August 10, 2011


Mammals (formally Mammalia /məˈmeɪli.ə/) are members of a class of air-breathing vertebrate animals characterized by the possession of hair, three middle ear bones, and mammary glands functional in mothers with young. Most mammals also possess sweat glands and specialized teeth, and the largest group of mammals, the placentals, have a placenta which feeds the offspring during gestation. The mammalian brain, with its characteristic neocortex, regulates endothermic and circulatory systems, including a four-chambered heart. Mammals range in size from the 30–40 millimeter (1- to 1.5-inch) Bumblebee Bat to the 33-meter (108-foot) Blue Whale.

According to Mammal Species of the World, which is updated through periodic editions, 5676 species were known in 2005, distributed in 1,229 genera, 153 families and 29 orders.[1] In 2008 the IUCN completed a 5-year, 17,000 scientist Global Mammal Assessment for its IUCN Red List, which counted 5488 accepted species at the end of that period.[2] The class is divided into two subclasses (not counting fossils): the Prototheria (order of Monotremata) and the Theria, the latter containing the infraclasses Metatheria (including marsupials) and Eutheria (the placentals). The classification of mammals between the relatively stable class and family levels having changed often, different treatments of subclass, infraclass and order appear in contemporaneous literature, especially for Marsupialia.

Except for the five species of monotremes (which lay eggs), all living mammals give birth to live young. Most mammals, including the six most species-rich orders, belong to the placental group. The three largest orders, in descending order, are Rodentia (mice, rats, porcupines, beavers, capybaras, and other gnawing mammals), Chiroptera (bats), and Soricomorpha (shrews, moles and solenodons). The next three largest orders, depending on classification scheme, include the Primates, to which the human species belongs, the Cetartiodactyla (including the even-toed hoofed mammals and the whales) and the Carnivora (dogs, cats, weasels, bears, seals, and their relatives).[1]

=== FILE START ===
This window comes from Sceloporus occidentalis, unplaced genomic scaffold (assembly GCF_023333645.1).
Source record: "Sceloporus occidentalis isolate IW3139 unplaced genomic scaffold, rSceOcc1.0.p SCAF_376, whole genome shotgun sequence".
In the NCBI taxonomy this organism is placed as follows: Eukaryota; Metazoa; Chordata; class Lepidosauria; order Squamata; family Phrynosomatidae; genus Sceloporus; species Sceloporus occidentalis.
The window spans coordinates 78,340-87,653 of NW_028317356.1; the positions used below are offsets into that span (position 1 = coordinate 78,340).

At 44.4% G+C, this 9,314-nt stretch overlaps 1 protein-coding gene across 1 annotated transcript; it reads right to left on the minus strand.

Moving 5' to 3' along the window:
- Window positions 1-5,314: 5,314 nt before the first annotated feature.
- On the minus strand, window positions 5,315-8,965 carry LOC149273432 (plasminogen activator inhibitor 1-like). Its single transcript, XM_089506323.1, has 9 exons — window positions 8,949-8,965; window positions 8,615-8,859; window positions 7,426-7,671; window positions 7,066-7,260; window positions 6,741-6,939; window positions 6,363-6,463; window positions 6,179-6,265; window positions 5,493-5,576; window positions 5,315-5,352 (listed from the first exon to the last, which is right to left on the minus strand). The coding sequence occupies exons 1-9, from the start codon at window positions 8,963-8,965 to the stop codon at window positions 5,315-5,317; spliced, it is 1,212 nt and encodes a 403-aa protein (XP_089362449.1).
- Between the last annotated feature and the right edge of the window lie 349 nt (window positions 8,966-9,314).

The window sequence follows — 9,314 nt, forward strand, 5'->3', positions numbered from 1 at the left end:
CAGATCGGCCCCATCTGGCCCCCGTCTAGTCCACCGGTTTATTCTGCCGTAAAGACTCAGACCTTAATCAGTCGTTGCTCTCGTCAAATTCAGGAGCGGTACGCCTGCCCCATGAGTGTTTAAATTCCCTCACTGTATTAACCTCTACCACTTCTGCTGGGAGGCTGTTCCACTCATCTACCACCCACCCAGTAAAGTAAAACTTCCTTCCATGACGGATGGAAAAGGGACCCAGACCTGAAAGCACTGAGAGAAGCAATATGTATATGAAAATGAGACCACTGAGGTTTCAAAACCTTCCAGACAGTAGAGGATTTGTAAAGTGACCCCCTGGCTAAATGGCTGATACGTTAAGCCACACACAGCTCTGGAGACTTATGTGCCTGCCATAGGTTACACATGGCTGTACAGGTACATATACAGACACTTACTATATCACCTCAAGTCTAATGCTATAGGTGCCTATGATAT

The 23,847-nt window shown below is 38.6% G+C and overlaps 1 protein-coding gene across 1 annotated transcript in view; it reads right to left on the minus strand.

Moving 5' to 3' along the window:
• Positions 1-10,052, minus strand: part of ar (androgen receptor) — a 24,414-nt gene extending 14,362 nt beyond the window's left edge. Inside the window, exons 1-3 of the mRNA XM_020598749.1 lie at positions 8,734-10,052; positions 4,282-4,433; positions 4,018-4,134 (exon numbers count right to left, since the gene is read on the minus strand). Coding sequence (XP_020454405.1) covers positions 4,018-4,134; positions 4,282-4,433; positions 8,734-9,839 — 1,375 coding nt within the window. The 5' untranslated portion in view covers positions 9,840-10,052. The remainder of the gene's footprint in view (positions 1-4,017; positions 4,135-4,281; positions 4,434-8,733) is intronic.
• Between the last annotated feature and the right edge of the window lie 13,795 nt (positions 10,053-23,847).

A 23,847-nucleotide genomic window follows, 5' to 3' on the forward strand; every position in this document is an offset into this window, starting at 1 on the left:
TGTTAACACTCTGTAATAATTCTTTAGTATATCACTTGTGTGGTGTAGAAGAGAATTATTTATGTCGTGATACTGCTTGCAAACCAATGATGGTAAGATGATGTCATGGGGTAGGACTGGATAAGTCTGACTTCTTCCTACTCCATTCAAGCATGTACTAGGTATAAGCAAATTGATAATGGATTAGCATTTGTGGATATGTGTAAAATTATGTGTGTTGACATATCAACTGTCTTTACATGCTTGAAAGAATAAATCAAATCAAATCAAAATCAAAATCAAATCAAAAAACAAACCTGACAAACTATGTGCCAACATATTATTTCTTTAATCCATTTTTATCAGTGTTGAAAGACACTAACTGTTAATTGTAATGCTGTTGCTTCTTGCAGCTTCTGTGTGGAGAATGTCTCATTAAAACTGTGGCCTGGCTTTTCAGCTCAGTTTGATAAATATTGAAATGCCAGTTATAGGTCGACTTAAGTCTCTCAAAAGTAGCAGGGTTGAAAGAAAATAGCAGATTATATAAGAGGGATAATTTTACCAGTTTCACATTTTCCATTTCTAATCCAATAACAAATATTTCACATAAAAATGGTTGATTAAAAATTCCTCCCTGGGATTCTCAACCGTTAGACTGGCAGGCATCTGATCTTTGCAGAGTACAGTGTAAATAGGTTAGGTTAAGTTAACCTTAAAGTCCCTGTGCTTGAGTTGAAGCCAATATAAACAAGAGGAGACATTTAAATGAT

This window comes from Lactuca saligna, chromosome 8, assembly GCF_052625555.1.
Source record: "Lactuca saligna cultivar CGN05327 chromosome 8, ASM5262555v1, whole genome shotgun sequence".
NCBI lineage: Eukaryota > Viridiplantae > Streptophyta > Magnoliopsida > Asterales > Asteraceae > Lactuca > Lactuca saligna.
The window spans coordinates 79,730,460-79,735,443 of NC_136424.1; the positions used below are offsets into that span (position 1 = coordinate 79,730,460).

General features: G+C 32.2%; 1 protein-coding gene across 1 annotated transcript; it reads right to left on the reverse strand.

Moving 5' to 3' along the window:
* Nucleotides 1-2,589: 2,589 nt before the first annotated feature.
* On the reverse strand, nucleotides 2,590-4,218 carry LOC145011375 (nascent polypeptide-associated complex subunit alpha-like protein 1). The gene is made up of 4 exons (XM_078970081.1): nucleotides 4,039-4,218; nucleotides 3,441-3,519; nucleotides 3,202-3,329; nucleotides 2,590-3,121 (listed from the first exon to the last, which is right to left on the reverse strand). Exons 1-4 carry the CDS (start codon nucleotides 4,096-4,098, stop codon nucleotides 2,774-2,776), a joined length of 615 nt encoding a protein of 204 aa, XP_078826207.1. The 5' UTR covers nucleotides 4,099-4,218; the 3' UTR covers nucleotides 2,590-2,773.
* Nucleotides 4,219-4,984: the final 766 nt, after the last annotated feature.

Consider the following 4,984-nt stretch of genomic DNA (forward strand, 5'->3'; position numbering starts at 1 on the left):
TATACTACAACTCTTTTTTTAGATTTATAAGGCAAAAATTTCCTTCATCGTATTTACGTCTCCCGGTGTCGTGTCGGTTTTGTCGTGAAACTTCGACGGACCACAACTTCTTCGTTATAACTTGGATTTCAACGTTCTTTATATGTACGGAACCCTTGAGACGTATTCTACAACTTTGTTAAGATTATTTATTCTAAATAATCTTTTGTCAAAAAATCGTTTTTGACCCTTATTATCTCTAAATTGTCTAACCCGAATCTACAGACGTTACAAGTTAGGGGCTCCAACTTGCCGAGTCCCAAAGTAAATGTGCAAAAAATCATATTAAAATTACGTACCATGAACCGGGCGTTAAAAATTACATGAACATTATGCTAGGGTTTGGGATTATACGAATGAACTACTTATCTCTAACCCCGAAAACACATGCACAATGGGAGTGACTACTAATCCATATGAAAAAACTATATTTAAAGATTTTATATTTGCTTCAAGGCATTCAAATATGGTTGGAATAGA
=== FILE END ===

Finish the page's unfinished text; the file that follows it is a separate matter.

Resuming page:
The early synapsid mammalian ancestors, a group which included pelycosaurs such as Dimetrodon, diverged from the amniote line that would lead to reptiles at the end of the Carboniferous period. Preceded by many diverse groups of non-mammalian synapsids (sometimes referred to as mammal-like reptiles), the first true mammals appeared 220 million years ago in the Triassic period. Modern mammalian orders appeared in the Palaeocene and Eocene epochs of the Palaeogene period. Phylogenetically, the clade Mammalia is defined as all descendants of the most recent common ancestor of monotremes (e.g., echidnas and platypuses) and therian mammals (marsupials and placentals).[3] This means that some extinct groups of "mammals" are not members of the crown group Mammalia, even though most of them have all the characteristics that traditionally would have classified them as mammals.[4] These "mammals" are now usually placed in the unranked clade Mammaliaformes.

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